The secret ingredient of family practice isn’t a stethoscope or a blood pressure cuff, but the relationships family doctors build with their patients. We build these relationships with people and caregivers over time and many visits, giving us the opportunity to arrive at a shared understanding of a person’s medical history, context, values, and goals.
On World Family Doctor Day, let’s reflect on the foundational role of family doctors in keeping our communities and health system healthy.
One of my patients, Mrs. K, is an octogenarian and a beloved grandmother. She worried about once again landing in the emergency room as her heart condition progressed. As her family doctor, I listened not only to her heart and lungs, but also to what mattered to her. I worked with her specialists in adjusting her medications, and proactively saw her as often as it took to keep her where she wanted to be — at home near family and community.
Another patient, Mr. B, had suddenly worsened diabetes over several months, increasing his risk for heart disease, stroke, and blindness. He also postponed and missed several visits. As health professionals, we worry just as much about the people who do not or cannot make it into our offices. Mr. B and I built a care relationship over years of health and illness, and he felt comfortable disclosing how difficult his days were since his partner died of cancer. It was clear his grief, mood, and diabetes were all related. Together, we created a plan that connected him to mental health and social support in his community, enabling him to take back control of both physical and mental health.
Care that is higher quality, more kind, and more careful
Just as with Mrs. K and Mr. B, seeing the same family doctor over time has numerous benefits. People with a family doctor get more timely preventive care including cancer screening. They also avoid emergency room visits and hospital stays, and even live longer. Investments in this type of proactive care help keep costs low to governments and taxpayers, affording our health system sustainability for years to come. The evidence is clear: health systems built on a strong foundation of primary care are more equitable and produce better outcomes at lower costs.
Five million Canadians don’t have a family doctor
In Canada, eight out of ten health care visits every day are with family doctors. Yet roughly five million Canadians do not have a family doctor, often due to systemic barriers rather than choice. This gap for nearly 15 per cent of Canadians is by far one of our most urgent opportunities for improvement in our health-care system.
Canada’s primary care gap is a wicked problem with countless symptoms. When people need care, they are forced to find alternatives. Many end up in urgent care or emergency rooms, which act as an important safety net. For some, heartbreakingly, we miss cancers and other serious conditions, leading to delayed diagnoses, and ultimately more difficult and costly care.
We miss opportunities to build relationships, explore mental health alongside physical health, and lay a foundation for the future. This gap also makes family practices busier, needing to triage the people who are most sick or most in need, with less time to care for others.
Imagine if every Canadian had a family doctor
Imagine a world where we solved this wicked problem. In this world, when you or a loved one need care, you can see a health professional who is familiar to you, understands your values and health history, and is committed to keeping you healthy.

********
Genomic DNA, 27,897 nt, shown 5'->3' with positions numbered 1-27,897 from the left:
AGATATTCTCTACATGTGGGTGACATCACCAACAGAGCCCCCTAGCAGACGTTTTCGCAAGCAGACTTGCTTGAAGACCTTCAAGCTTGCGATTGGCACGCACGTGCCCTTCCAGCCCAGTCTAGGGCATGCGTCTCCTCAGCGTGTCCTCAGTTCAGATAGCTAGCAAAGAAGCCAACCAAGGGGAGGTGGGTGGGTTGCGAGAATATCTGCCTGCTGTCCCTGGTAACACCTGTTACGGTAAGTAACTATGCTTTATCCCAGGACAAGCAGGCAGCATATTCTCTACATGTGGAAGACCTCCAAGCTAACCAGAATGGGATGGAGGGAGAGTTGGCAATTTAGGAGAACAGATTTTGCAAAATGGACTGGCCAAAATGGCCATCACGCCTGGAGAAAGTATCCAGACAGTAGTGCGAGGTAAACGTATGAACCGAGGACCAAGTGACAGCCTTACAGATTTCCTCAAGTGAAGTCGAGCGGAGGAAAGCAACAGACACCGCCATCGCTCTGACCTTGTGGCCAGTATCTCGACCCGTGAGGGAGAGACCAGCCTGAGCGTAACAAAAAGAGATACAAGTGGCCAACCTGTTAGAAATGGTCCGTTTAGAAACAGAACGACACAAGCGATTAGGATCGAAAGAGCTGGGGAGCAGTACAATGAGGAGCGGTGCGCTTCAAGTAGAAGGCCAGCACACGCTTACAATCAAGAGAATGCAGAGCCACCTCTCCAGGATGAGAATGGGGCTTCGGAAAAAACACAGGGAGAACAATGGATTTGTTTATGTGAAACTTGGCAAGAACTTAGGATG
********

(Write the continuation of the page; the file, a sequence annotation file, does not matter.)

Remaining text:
Now, imagine if every Canadian had that in a family doctor, supported by a team interconnected by digital tools and other creative means. Of course, one doctor cannot be everything to everyone needing care at all times, which is why investing in the team, the technology, and the infrastructure to support family practices is so critical. Imagine if you had other important experts all co-located or virtually connected with your family doctor: cross-covering physicians to make sure you had care after-hours and when needed urgently, a primary care nurse to support you with chronic disease, a link worker to connect people with social prescriptions, a systems navigator to help people have better experiences with our health system, mobile health professionals to extend the reach of primary care to your home when you need it most, or mental health professionals, pharmacists, and other specialists all working together on your care.
As Canadians age, health care grows in complexity and cost. To keep our health system sustainable, meaningfully connecting people to well-supported family practices could be the most important goal we set.
Join Dr. Nowak on June 21, along with advocate Teri Price, in a discussion about the important role of communication in patient/healthcare provider relationships, how to make the most of time with your doctor, and the value of including patients and caregivers as part of the healthcare team. This is Part 1 in the “Health Talk” series. Part 2 will explore the importance of caregivers, and Part 3 will take a look at how to protect mental health while living through crisis. Register by clicking here.
Dr. Dominik Nowak is a family doctor and health systems leader. As Chief Medical Advisor at TELUS, Dr. Nowak bridges disciplines with health, community, and business leaders toward health innovation based in science and compassion. He is also a faculty member in the Dalla Lana School of Public Health and the Department of Family and Community Medicine at the University of Toronto.